How to Go Camping with Dogs
The case for camping in a trailer gets stronger when your pup is in tow
Dramatic ocean views ahead, a big bed in the back, a freshly caught fillet of fish sizzling away on the kitchen stove: For a weekend it was all mine with hardly another person in sight. When I’d first started thinking about taking a quick camping trip, my criteria were remoteness and ease—plus a place where my Australian cattle dog mix, Sam, was welcome (many campsites forbid pups).
After a late-night online scrolling session, I found it, in a vintage trailer for rent in Monterey County. When I arrived, the trailer was so hidden that the owner had to mark the turn-off from the highway with orange cones. After I parked, he picked me up, threw the bags in the back of his SUV, and drove us down a bumpy dirt path to our home for the night.
On a hillside overlooking the ridges and ocean below, the solar- and propane-powered trailer was rustic without being monastic. There was a portable speaker for playing music from my phone and a fully stocked kitchen, so I could cook and enjoy afternoon tea. (I always take my mum’s fruitcake camping.)
Sam and I played in the woods during the day and stargazed at night. I washed up in the large claw-foot tub, just a few paces away from the trailer in a private bathhouse, with the sounds of crickets and a brook coming from the valley below. And at first light, I looked out the window and saw hummingbirds buzzing around the fuchsias, just a few inches from my head.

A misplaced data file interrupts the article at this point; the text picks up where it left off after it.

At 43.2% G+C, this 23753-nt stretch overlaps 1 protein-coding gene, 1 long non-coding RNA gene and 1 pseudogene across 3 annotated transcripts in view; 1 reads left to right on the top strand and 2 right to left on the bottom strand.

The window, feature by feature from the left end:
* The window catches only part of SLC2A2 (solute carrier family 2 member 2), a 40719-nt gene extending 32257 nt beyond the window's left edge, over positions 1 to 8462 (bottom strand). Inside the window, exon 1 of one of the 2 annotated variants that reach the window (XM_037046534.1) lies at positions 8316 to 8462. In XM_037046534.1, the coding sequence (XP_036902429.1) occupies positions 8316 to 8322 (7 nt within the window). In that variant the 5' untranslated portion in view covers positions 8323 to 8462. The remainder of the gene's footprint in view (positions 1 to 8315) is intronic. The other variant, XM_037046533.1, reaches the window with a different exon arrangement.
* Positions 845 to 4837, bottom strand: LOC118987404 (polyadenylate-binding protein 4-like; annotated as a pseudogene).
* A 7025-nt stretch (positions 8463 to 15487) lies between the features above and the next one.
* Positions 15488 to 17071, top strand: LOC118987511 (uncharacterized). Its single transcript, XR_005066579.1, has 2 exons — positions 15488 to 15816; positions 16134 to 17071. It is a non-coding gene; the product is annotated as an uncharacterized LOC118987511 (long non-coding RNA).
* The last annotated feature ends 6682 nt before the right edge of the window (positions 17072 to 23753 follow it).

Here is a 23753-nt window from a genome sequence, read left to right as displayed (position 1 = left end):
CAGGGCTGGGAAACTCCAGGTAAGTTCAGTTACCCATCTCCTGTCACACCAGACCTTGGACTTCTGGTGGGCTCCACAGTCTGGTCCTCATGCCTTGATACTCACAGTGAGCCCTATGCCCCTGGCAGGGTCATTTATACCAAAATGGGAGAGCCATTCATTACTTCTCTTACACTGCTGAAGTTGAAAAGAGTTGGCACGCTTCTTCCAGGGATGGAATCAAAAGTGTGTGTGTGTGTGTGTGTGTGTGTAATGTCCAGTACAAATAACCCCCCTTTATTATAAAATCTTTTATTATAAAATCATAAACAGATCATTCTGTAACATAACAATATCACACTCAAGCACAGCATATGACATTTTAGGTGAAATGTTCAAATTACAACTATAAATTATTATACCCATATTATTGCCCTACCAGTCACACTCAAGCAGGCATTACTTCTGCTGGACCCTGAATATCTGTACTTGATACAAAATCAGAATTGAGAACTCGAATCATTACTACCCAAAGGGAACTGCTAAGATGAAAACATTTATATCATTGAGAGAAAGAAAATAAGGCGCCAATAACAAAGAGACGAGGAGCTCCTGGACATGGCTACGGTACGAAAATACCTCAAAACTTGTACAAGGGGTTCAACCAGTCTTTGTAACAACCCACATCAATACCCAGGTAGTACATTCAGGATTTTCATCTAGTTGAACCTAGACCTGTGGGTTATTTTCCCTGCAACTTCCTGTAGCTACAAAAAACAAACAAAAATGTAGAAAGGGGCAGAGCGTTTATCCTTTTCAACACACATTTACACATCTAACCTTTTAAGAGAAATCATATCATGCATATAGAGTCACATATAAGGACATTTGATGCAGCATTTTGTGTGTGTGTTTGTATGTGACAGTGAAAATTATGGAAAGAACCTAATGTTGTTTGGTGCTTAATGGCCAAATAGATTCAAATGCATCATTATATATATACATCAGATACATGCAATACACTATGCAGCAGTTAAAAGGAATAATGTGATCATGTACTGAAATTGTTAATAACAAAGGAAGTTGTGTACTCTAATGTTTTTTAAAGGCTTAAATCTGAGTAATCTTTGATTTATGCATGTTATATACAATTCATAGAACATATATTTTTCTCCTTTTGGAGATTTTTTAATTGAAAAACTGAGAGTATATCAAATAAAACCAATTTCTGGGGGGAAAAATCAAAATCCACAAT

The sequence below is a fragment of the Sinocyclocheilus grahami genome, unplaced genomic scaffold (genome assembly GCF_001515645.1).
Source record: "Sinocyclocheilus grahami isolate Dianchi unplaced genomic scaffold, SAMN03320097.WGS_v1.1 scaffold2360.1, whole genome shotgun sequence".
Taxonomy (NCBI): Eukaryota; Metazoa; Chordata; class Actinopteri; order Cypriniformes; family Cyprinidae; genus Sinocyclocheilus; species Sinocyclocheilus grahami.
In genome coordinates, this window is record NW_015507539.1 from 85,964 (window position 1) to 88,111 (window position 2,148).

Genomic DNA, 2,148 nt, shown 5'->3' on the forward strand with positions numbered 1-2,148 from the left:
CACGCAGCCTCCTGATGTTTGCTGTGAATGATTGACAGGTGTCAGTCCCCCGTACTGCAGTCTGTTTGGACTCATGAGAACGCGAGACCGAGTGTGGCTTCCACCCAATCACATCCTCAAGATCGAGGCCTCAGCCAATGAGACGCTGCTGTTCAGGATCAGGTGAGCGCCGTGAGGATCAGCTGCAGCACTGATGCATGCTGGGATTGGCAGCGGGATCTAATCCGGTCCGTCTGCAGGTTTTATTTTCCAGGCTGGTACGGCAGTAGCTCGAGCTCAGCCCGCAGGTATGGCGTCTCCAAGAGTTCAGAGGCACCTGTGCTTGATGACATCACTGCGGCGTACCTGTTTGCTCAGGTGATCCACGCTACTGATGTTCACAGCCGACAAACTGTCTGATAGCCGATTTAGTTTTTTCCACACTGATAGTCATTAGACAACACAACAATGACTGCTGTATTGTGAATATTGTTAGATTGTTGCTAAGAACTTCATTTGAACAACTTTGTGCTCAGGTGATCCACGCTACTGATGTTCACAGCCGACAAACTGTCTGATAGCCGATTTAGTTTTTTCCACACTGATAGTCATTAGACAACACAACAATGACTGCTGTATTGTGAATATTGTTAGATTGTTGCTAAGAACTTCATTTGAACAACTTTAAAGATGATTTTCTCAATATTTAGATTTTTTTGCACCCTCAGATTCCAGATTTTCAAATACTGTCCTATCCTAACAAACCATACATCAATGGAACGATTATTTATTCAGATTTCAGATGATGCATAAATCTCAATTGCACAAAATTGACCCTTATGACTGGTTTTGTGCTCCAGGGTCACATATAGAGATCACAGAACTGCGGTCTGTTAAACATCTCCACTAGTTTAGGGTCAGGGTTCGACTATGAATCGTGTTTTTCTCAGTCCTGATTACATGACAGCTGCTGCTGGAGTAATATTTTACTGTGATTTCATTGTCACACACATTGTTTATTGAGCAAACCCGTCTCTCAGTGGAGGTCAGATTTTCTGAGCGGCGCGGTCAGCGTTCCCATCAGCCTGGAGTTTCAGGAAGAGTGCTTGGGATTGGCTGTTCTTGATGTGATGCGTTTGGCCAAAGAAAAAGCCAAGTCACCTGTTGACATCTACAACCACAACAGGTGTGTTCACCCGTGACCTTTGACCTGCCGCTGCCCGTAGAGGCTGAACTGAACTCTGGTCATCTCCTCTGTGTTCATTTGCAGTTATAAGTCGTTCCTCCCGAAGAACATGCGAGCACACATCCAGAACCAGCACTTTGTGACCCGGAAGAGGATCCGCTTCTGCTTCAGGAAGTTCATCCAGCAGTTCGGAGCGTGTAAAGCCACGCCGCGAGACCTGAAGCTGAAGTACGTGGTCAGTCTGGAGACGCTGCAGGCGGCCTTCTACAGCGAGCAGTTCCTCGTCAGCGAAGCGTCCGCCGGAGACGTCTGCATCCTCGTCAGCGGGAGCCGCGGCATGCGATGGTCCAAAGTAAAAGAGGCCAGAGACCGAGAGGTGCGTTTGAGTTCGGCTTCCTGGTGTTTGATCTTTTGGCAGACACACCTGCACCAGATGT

Clearly, I wasn’t in the comfortable bubble of a hotel room. And that’s the best thing about staying in a trailer: You never lose sight of where you are. It was just me and Sam, in the middle of the woods.
Packing tips for pups
1. Take water for walks
Plan to take as much for your dog as you would for yourself (roughly 0.5 liters per hour), and then top up with a bit more for safe measure. GEAR: Ruffwear Quencher collapsible water bowl, $15.
2. Use a hands-free leash
You want something just long enough that your dog can stop and sniff but can’t get too far off the trail. GEAR: Stunt Runner leash, $38.
3. Bring warmth
Because dogs get colder than you might think. GEAR: Rumpl Jr. Original Puffy Blanket, $65.